Two models of synchronization

1) External synchronization

2) Internal synchronization

External synchronization: a computer‘s clock *Ci* is synchronized with an external authoritative time source *S,* so that:

|*S*(*t*) – *Ci*(*t*)| < *D* for *i* = 1, 2, …*N* over an interval, *I* of real time

The clocks *Ci* are **accurate** to within the bound *D*.

Internal synchronization: the clocks of a pair of computers are synchronized with one another so that:

| *Ci*(*t*) – *Cj*(*t*)| < *D* for *i* = 1, 2, … *N* over an interval, *I* of real time

The clocks *Ci* and *Cj* **agree** within the bound *D*.

Internally synchronized clocks are not necessarily externally synchronized, as they may drift collectively

if the set of processes *P* is synchronized externally within a bound *D*, it is also internally synchronized within bound 2*D (worst case polarity)*

Clock correctness

** Correct clock**: a hardware clock

*H*is said to be correct if its drift rate is within a bound ρ > 0

(e.g. 10-6 secs/ sec)

This means that the error in measuring the interval between real times *t* and *t’ *is bounded:

(1 – ρ ) (*t’* – *t*) ≤ *H*(*t’*) – *H*(*t*) ≤ (1 + ρ ) (*t’* – *t*) (where *t’*>*t*) Which forbids jumps in time readings of hardware clocks

** Clock monotonicity**: weaker condition of correctness –

*t*‘ >

*t*⇒

*C*(

*t’*) >

*C*(

*t*) e.g. required by Unix

*make*

A hardware clock that runs fast can achieve monotonicity by adjusting the values of α and β such that *Ci*(*t*)= α*Hi*(*t*) + β

** Faulty clock**: a clock not keeping its correctness condition

*crash failure*– a clock stops ticking

*arbitrary* failure – any other failure e.g. jumps in time; Y2K bug

Synchronization in a synchronous system

A synchronous distributed system is one in which the following bounds are defined

The time to execute each step of a process has known lower and upper bounds each message transmitted over a channel is received within a knownbounded time (min and max) each process has a local clock whose drift rate from real time has a known bound

Internal synchronization in a synchronous system

One process *p*1 sends its local time *t* to process *p*2 in a message *m*

*p*2 could set its clock to* t *+* T*trans where* T*trans is the time to transmit* m*

*T*trans is unknown but* min *≤* T*trans ≤* max*

uncertainty *u* = *max*–*min*. Set clock to *t* + (*max* – *min*)/2 then skew ≤ *u*/2

Cristian‘s method for an asynchronous system

A time server *S* receives signals from a UTC source

Process *p* requests time in *mr* and receives *t* in *mt* from *S*

*p *sets its clock to* t *+* T*round/2

Accuracy ± (*T*round/2 – *min*) :

because the earliest time *S* puts *t* in message *mt* is *min* after *p* sent *mr*

the latest time was *min* before *mt* arrived at *p*

the time by *S*‘s clock when *mt* arrives is in the range [*t*+*min*, *t* + *T*round – *min*]

the width of the range is *T*round + 2*min*

The Berkeley algorithm

Problem with Cristian‘s algorithm

a single time server might fail, so they suggest the use of a group of synchronized servers

it does not deal with faulty servers

Berkeley algorithm (also 1989)

An algorithm for internal synchronization of a group of computers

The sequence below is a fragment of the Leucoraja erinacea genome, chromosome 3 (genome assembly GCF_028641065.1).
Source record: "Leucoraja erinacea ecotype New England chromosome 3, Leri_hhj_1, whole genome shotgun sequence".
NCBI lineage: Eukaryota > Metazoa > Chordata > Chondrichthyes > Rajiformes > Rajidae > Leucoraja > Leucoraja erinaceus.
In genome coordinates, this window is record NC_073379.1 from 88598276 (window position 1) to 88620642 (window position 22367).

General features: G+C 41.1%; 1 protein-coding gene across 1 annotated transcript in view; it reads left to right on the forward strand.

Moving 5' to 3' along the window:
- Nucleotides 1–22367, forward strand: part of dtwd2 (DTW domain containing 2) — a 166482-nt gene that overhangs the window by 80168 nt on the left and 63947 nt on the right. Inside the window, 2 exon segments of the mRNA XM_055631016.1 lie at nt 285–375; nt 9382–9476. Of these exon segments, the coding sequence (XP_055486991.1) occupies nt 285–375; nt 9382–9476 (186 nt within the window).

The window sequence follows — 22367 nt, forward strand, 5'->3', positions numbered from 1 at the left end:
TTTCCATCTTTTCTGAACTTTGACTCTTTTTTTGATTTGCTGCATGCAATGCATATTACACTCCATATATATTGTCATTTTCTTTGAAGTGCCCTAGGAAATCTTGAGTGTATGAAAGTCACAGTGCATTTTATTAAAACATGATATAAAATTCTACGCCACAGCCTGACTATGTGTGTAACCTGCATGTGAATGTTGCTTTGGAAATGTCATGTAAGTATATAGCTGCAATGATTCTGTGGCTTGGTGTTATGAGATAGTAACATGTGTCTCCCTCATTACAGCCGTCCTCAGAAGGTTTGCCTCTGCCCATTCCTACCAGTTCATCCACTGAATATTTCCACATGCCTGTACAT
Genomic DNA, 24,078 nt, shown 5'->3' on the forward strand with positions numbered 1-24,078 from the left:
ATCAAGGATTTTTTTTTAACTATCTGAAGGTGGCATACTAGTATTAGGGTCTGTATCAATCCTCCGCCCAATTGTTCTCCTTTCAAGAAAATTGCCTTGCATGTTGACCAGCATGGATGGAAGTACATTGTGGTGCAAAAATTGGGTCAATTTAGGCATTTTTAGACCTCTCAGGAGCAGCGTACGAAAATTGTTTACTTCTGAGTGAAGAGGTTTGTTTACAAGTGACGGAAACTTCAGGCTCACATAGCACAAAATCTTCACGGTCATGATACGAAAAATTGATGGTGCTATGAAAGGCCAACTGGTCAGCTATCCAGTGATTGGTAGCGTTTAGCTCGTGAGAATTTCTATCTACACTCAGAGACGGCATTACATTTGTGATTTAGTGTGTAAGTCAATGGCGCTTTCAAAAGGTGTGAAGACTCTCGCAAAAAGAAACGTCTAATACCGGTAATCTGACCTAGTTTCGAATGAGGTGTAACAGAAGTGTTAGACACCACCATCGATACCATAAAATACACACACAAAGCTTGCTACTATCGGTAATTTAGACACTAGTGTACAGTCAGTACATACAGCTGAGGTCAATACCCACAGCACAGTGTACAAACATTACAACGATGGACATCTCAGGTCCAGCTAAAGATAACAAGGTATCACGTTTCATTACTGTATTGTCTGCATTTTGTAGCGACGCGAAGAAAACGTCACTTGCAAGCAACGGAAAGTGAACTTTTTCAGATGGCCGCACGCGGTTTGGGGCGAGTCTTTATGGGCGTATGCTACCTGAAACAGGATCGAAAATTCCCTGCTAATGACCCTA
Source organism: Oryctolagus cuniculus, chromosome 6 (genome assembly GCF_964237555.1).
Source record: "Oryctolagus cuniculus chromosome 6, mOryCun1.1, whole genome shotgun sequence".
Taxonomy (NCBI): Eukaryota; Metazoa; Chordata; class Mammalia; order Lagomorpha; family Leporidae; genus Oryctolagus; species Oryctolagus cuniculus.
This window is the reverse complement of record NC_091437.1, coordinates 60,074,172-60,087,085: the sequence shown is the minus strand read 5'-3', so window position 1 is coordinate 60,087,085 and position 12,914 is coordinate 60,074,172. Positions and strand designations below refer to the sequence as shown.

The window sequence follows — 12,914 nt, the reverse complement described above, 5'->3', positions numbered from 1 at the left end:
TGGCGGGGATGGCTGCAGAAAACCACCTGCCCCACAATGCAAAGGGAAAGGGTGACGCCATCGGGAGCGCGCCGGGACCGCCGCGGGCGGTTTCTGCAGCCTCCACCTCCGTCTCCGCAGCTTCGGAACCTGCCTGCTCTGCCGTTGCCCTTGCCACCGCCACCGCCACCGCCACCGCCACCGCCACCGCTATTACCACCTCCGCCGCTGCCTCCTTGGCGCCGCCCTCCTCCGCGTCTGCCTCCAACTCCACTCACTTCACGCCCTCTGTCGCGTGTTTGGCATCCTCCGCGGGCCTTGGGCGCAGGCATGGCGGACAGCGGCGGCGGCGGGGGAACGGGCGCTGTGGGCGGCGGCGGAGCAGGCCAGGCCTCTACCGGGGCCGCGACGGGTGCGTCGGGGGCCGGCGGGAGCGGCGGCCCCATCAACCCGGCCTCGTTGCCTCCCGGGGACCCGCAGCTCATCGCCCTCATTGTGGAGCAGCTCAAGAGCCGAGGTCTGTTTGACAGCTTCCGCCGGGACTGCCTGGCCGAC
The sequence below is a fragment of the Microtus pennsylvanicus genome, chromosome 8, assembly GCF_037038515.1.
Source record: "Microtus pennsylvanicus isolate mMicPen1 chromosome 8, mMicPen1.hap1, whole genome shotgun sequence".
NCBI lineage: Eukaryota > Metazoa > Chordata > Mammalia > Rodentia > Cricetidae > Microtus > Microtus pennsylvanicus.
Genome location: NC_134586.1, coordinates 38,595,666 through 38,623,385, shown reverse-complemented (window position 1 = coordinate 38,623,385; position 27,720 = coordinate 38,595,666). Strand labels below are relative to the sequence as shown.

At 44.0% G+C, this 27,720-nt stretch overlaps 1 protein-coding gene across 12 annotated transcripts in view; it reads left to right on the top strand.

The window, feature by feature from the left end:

A *master* polls to collect clock values from the others (*slaves*)

The master uses round trip times to estimate the slaves‘ clock values

It takes an average (eliminating any above some average round trip time or with faulty clocks)

It sends the required adjustment to the slaves (better than sending the time which depends on the round trip time)

**Measurements**

15 computers, clock synchronization 20-25 millisecs drift rate < 2×10-5

If master fails, can elect a new master to take over (not in bounded time)

** Network Time Protocol (NTP)**

A time service for the Internet – synchronizes clients to UTC Reliability from redundant paths, scalable, authenticates time sources Architecture

Primary servers are connected to UTC sources

Secondary servers are synchronized to primary servers

Synchronization subnet – lowest level servers in users‘ computers

strata: the hierarchy level

NTP – synchronization of servers

The synchronization subnet can reconfigure if failures occur

a primary that loses its UTC source can become a secondary

a secondary that loses its primary can use another primary

Modes of synchronization for NTP servers:

**Multicast**

A server within a high speed LAN multicasts time to others which set clocks assuming some delay (not very accurate)

Procedure call

A server accepts requests from other computers (like

Cristian‘s algorithm)

Higher accuracy. Useful if no hardware multicast.

Messages exchanged between a pair of NTP peers

All modes use UDP

Each message bears timestamps of recent events:

Local times of *Send* and *Receive* of previous message

Local times of *Send* of current message

Recipient notes the time of receipt *Ti* ( we have Ti-3, Ti-2, Ti-1, Ti)

Estimations of clock offset and message delay

For each pair of messages between two servers, NTP estimates an offset ** oi** (between the two clocks) and a delay

**(total time for the two messages, which take**

*di**t*and

*t*‘)

*Ti*-2 =* Ti-3 *+* t *+* o *and* Ti *=* Ti-1 *+* t*‘* *–* o*

This gives us (by adding the equations) : *di* = *t* + *t*‘ = *T*i-2 – *Ti-3* + *T*i – *Ti-1*

Also (by subtracting the equations)

= *o*i + *(t*‘ – *t* )/2 where *oi* = *(T*i-2 – *Ti-3* + *Ti-1* – *Ti* )/2

Using the fact that *t*, *t*‘>0 it can be shown that

*oi *–* di */2 ≤* o *≤* oi *+* di */2 .

Thus *oi* is an estimate of the offset and *di* is a measure of the accuracy

Data filtering

NTP servers filter pairs <*oi*, *di*>, estimating reliability from variation (dispersions), allowing them to select peers; and synchronization based on the lowest dispersion or min *di *ok

A relatively high filter dispersion represents relatively unreliable data

Accuracy of tens of milliseconds over Internet paths (1 ms on LANs)

Comments are closed.